Moonlandingz at Electric Brixton – 22/11/2017

As I am trying to keep up the writing of this blog one of the challenges can be actually being able to compute the band in front of you if you havn’t heard any material before. You are forced into making comparisons and “sounds like” remarks, which could be flattering or alternatively taken negatively. Another problem is forcing your perception on others and also what must be a perennial band problem of it being so difficult to bring anything to the music world that has real originality. A bit more of that later.

So this outing I had no knowledge of the support bands. Honey Hahs are three sisters who write their own material and go for harmony as the base of their sound. They are signed to Rough Trade and earmarked for big things . From a very artistic/eclectic family background they have the credentials but at times it seemed to be more reminiscent of going to see a school concert with adoring parents in attendance . I’m obviously getting very reactionary in my old age but not convinced that girls as young as 8 should be in close confines with more traditional boy bands and attendant vices. Maybe that’s just me.

I’m sure it was their biggest gig to date so can be forgiven for a bit of nerves but they are apparently performing regularly twice a week and are due to release an album on Rough trade this year. Not really my thing I have to say.

Next up were young band Sweat who have apparently been compared favourably to The 1975 and say their influences are in Bowie and Glam but from what I could process have a strong dance music leaning ,using keyboards from the 1970’s to give it a retro feel. They se themselves as taking influence from Bowie’s Low/The Idiot period. Anyway it bounced along quite nicely  and they had a bit of swagger so whats not to like. Would need to listen more and triangulate my thoughts but not sure I have the time.

So having been fairly dismissive we come to Moonlandingz. For those who are interested they consider themselves a fictional band borne out of members of the Fat White Family (Lias and Saul) and the Eccentronic Research Council , who are a prolific keyboard based project who have had a number of collaborations ,including Maxine Peake .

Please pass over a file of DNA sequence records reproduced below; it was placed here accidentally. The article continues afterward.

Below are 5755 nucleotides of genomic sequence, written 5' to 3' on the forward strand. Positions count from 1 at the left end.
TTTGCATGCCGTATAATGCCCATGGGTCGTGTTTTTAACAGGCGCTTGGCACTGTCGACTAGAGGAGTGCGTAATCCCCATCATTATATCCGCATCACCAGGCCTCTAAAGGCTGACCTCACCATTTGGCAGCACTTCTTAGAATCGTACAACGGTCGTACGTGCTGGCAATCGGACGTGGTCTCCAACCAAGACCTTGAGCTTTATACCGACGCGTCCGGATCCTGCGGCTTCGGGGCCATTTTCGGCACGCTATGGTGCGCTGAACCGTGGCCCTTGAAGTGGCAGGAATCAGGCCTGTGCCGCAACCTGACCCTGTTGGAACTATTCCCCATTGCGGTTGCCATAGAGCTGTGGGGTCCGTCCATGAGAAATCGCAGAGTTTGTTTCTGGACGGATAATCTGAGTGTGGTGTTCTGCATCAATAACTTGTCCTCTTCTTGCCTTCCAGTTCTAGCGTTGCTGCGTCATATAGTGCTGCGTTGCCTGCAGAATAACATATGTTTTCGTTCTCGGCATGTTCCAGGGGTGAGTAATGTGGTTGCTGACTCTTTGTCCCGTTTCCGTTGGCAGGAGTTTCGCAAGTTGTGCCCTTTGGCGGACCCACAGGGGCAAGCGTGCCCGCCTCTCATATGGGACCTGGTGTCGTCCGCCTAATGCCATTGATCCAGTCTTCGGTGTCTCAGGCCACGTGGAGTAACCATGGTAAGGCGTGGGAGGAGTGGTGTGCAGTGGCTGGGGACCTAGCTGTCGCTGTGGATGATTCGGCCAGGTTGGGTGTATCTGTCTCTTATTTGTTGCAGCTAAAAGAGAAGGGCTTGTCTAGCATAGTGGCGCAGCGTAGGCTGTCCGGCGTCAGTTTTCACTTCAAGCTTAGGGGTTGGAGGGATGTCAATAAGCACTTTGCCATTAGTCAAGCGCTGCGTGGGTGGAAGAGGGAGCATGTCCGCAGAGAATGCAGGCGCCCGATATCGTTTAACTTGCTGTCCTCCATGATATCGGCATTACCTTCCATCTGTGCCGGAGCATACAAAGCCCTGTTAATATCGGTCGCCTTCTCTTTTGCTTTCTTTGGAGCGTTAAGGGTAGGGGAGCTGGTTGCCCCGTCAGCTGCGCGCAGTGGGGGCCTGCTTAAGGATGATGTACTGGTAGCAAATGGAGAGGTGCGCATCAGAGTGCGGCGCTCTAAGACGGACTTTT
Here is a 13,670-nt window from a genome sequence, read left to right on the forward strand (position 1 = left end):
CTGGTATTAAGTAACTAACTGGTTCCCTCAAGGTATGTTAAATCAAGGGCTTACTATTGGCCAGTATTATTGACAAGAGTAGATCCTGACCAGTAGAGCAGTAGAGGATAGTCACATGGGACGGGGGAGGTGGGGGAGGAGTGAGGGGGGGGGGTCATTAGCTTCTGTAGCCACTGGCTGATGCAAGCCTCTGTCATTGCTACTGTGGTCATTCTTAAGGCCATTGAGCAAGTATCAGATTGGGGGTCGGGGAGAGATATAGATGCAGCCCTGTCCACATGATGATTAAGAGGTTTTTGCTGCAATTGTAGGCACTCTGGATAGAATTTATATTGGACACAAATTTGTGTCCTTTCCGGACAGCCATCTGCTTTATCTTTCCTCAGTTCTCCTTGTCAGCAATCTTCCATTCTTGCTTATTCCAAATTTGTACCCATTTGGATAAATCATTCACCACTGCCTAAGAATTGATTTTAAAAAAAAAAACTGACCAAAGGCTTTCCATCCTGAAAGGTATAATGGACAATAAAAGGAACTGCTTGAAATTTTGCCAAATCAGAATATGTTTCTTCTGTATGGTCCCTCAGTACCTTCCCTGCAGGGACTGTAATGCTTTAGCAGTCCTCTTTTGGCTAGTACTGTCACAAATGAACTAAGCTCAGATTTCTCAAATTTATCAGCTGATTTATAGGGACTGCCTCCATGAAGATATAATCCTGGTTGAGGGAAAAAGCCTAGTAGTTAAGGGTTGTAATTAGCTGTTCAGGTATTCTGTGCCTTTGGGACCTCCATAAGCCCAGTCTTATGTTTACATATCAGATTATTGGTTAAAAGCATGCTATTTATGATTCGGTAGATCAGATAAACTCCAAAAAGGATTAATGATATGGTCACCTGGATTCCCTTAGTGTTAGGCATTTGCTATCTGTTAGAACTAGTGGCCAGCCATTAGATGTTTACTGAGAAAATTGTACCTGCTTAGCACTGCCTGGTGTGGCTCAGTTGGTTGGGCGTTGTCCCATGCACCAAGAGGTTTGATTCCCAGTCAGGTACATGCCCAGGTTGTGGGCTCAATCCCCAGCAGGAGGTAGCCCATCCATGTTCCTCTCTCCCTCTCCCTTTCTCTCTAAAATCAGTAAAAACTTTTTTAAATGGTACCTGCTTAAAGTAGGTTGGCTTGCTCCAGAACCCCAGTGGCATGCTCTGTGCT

This is the third time I’ve seen them this year and referring to my earlier comments about originality they pull on numerous influences , and to a certain extent parodying Bowie’s “Rise and Fall of Ziggy Stardust” (ie a story of the flawed rock star crashing to earth). However perhaps its about how you put it together because they have created believable alta egos.  I think they have done agood job at producing something that is instantly recognisable as them but not sounding like any current bands. Let me know if you think differently.

I saw a recent comment from a band member that after a year of relatively high profile they were now ready to disappear back to their old lives and go back to former projects. And that apparently what they are doing in 2018 , as the Fat white Family re-emerge. Interested to see if they pick up where they left off.

So the show was rock solid with the band pumping out the album track by track ,with a few B sides thrown in. 45 minute set and no encore but my impression that vocalist Lias would struggle to get back out for an encore as his persona is drink and drug fuelled It was clear he barely keeps his vocals together at times. But that the charm.He constantly referred to the rest of the band for the set list and at one point asked the crowd if they felt they had received “value for money”. I think this was reference to number of reviews suggesting the set was short for a headliner. Personally I would prefer that to a bloated set that lacks any dynamic. I remember that back in the day the Ramones would habitually polish off 10 songs in 22 minutes. Job done.

Good night out and hopefully they will return at some point.


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